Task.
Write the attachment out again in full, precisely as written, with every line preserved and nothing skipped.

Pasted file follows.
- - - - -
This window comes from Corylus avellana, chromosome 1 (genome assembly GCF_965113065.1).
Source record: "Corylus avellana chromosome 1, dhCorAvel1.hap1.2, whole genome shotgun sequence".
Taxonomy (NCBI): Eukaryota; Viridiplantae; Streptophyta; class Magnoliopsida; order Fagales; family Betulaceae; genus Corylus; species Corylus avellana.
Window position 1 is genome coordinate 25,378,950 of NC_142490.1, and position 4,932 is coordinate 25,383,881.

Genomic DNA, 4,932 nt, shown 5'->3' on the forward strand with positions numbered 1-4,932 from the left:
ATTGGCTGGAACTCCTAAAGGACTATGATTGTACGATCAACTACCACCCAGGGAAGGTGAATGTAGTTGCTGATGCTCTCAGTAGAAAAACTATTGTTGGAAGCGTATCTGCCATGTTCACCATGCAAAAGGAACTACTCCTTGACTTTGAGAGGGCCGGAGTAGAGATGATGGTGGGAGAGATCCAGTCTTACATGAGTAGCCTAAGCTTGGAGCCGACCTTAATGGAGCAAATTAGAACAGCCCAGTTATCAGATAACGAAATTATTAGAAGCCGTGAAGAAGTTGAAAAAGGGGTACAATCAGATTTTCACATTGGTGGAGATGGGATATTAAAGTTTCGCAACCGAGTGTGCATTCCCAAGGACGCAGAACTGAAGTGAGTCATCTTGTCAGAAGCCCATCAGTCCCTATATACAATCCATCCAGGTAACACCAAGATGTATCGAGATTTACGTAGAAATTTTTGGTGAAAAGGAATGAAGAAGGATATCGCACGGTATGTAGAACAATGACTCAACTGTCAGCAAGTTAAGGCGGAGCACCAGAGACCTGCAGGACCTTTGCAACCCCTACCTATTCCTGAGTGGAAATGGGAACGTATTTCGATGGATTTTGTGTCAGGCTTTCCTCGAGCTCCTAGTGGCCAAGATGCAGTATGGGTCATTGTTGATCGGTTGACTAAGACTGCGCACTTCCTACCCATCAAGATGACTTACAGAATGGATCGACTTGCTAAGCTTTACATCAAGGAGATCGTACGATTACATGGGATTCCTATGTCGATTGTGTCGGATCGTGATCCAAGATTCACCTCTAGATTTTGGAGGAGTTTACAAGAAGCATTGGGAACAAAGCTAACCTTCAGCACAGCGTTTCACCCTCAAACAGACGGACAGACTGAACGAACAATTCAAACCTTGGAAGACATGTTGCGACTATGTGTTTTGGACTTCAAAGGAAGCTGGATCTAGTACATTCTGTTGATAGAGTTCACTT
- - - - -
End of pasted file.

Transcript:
This window comes from Corylus avellana, chromosome 1 (genome assembly GCF_965113065.1).
Source record: "Corylus avellana chromosome 1, dhCorAvel1.hap1.2, whole genome shotgun sequence".
Taxonomy (NCBI): Eukaryota; Viridiplantae; Streptophyta; class Magnoliopsida; order Fagales; family Betulaceae; genus Corylus; species Corylus avellana.
Window position 1 is genome coordinate 25,378,950 of NC_142490.1, and position 4,932 is coordinate 25,383,881.

Genomic DNA, 4,932 nt, shown 5'->3' on the forward strand with positions numbered 1-4,932 from the left:
ATTGGCTGGAACTCCTAAAGGACTATGATTGTACGATCAACTACCACCCAGGGAAGGTGAATGTAGTTGCTGATGCTCTCAGTAGAAAAACTATTGTTGGAAGCGTATCTGCCATGTTCACCATGCAAAAGGAACTACTCCTTGACTTTGAGAGGGCCGGAGTAGAGATGATGGTGGGAGAGATCCAGTCTTACATGAGTAGCCTAAGCTTGGAGCCGACCTTAATGGAGCAAATTAGAACAGCCCAGTTATCAGATAACGAAATTATTAGAAGCCGTGAAGAAGTTGAAAAAGGGGTACAATCAGATTTTCACATTGGTGGAGATGGGATATTAAAGTTTCGCAACCGAGTGTGCATTCCCAAGGACGCAGAACTGAAGTGAGTCATCTTGTCAGAAGCCCATCAGTCCCTATATACAATCCATCCAGGTAACACCAAGATGTATCGAGATTTACGTAGAAATTTTTGGTGAAAAGGAATGAAGAAGGATATCGCACGGTATGTAGAACAATGACTCAACTGTCAGCAAGTTAAGGCGGAGCACCAGAGACCTGCAGGACCTTTGCAACCCCTACCTATTCCTGAGTGGAAATGGGAACGTATTTCGATGGATTTTGTGTCAGGCTTTCCTCGAGCTCCTAGTGGCCAAGATGCAGTATGGGTCATTGTTGATCGGTTGACTAAGACTGCGCACTTCCTACCCATCAAGATGACTTACAGAATGGATCGACTTGCTAAGCTTTACATCAAGGAGATCGTACGATTACATGGGATTCCTATGTCGATTGTGTCGGATCGTGATCCAAGATTCACCTCTAGATTTTGGAGGAGTTTACAAGAAGCATTGGGAACAAAGCTAACCTTCAGCACAGCGTTTCACCCTCAAACAGACGGACAGACTGAACGAACAATTCAAACCTTGGAAGACATGTTGCGACTATGTGTTTTGGACTTCAAAGGAAGCTGGATCTAGTACATTCTGTTGATAGAGTTCACTT